Jim Elliott

Montana Viewpoint

June 9, 2008

Property and home values have increased in many areas in Montana over the past decade and while folks equate increasing residential values with higher taxes, but it ain’t necessarily so. Yes, people moving to Montana are building large homes and driving up the price of land, and, yes, people who have owned their homes for a long time may see them increase in value as a result, but rising real estate prices do not guarantee higher taxes for a couple of reasons. First, Montana taxes only a percentage of the appraised value of homes and commercial buildings, and that percentage is set by the Legislature; and second, modest homes do not increase in value because of fancy new homes.

The Montana Constitution dictates that property values be equalized, which means every property has to be appraised using a standard method of determining value across building types and building uses. Montana does this by using the market value, and it determines that value in the same way for every building all across the state.

Simply put, market value is the price at which a buyer and seller agree upon to exchange property. Most people do not often have their homes up for sale, but the Department of Revenue (DOR) needs to know their value even if they are not on the market. They do that by comparing dwellings not on the market with similar properties that have recently sold. That means that every building has to be classified so it can be compared to similar properties. To this end DOR appraisers visit each individual property, measure houses, tally the number of rooms, note the kind of siding and roofing—essentially take inventory of the entire dwelling. They classify it, and look for similar properties to compare it with, just as a private real estate appraiser does. This is now done on a statewide basis every six years.

If you live in a development where all homes are drawn from essentially the same plan, homes that are not for sale will be valued at the price for which neighboring homes sold. If your home is unique to your neighborhood, the comparison will be the sale price for which houses similar to yours have sold in neighborhoods similar to yours. If you live in a modest dwelling next to a new mansion, the value of that mansion will not directly affect the value of your home.

But a home sits on a piece of land which has its own separate value, and your land value is affected by what the land under the mansion cost, if it is the same kind of land. For instance, if both lots have a lake view, the values will be similar; if only the mansion has the view your lot will not be worth as much as the mansion’s.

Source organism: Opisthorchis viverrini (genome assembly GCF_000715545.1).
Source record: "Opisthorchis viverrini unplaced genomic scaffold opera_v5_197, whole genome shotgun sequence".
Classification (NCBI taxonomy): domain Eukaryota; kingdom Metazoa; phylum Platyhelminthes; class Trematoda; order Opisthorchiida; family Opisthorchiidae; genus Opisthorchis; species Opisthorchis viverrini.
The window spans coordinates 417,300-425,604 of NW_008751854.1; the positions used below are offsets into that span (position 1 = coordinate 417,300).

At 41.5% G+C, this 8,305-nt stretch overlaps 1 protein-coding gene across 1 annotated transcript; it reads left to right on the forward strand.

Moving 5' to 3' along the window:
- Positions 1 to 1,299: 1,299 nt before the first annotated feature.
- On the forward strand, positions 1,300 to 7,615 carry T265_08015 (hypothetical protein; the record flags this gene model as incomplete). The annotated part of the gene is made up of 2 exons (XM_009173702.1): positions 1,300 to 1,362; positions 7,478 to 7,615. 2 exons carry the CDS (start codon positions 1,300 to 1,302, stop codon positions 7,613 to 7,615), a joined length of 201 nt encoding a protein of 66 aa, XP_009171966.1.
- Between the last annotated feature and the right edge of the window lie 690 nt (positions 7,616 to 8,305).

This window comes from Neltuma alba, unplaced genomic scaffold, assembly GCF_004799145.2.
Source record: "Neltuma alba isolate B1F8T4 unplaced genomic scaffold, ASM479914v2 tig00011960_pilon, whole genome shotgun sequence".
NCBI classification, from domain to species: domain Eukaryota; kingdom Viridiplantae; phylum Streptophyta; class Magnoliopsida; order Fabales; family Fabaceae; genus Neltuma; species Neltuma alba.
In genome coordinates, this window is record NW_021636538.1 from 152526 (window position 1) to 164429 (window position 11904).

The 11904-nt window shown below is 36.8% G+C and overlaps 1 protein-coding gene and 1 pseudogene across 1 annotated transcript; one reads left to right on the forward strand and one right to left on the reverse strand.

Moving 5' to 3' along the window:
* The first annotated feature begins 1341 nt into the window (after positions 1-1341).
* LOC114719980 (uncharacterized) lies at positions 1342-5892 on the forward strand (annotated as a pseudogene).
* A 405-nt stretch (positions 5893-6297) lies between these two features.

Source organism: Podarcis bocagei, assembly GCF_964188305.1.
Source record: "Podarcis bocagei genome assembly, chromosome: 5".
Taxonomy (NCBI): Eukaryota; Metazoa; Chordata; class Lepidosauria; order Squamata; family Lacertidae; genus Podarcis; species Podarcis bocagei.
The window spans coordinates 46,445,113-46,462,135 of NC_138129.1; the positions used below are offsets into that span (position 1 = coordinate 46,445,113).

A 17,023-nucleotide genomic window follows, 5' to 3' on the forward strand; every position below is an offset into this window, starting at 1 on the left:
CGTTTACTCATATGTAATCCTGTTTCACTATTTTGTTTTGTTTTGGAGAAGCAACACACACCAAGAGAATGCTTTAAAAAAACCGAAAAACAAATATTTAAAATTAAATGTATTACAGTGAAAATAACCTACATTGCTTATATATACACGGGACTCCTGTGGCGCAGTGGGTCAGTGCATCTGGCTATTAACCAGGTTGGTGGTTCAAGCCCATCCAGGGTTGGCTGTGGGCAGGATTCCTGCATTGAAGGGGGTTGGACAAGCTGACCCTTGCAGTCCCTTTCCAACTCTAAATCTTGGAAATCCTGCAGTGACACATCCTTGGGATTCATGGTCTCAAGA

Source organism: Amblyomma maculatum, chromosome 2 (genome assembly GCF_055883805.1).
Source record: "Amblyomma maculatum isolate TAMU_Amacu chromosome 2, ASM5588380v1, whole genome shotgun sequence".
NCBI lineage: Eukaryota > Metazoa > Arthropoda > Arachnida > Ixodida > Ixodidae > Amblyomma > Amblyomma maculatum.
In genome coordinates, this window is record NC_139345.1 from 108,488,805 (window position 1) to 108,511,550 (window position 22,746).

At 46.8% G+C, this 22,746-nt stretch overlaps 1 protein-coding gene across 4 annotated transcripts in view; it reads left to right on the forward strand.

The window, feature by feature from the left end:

So because the price of land is being bid up by development, it is likely that the value of your parcel is increasing similarly. Strangely enough, according to some research I asked the DOR to do for me, land values don’t have a lot to do with the value of the structures on them. That’s because the land value is dependent on the sale price of similar neighboring lots, but home values are determined by the value of similar homes which may not even be in the same neighborhood. This means that the value of your lot could increase dramatically, but the value of the building on it may not.

But the odds are good that your home value has increased anyway, if only due to inflation, so what’s to prevent your taxes from property taxes from going up? If taxes were assessed on the full value of your home, nothing; but Montana taxes only a percentage of that value, and that percentage—called the tax rate—is adjustable. Real estate values are beyond the control of the legislature, but the tax rate isn’t, so in every past reappraisal cycle when there has been a significant increase in statewide property values the legislature has lowered the tax rate to keep taxes as level as possible from one year to the next.

When economic conditions were similar all across the state—that is to say when Montana’s economy was dominated by the production of metals, timber, and agriculture—this was accomplished simply by adjusting the tax rate. For instance, if housing values doubled, the tax rate could be cut by half. But as scenery became a commodity and people moved to Montana to retire or build vacation homes, land prices in the mountain valleys increased dramatically in comparison to the prairie, setting up a more complex problem which has had to be addressed in a more complex way.

Complex or not, it is addressed, and this year’s reappraisal will leave next year’s tax collections unchanged across the entire state. There will be differences from home to home, however; some may see tax increases, and others decreases, but the majority will see little, if any, change at all.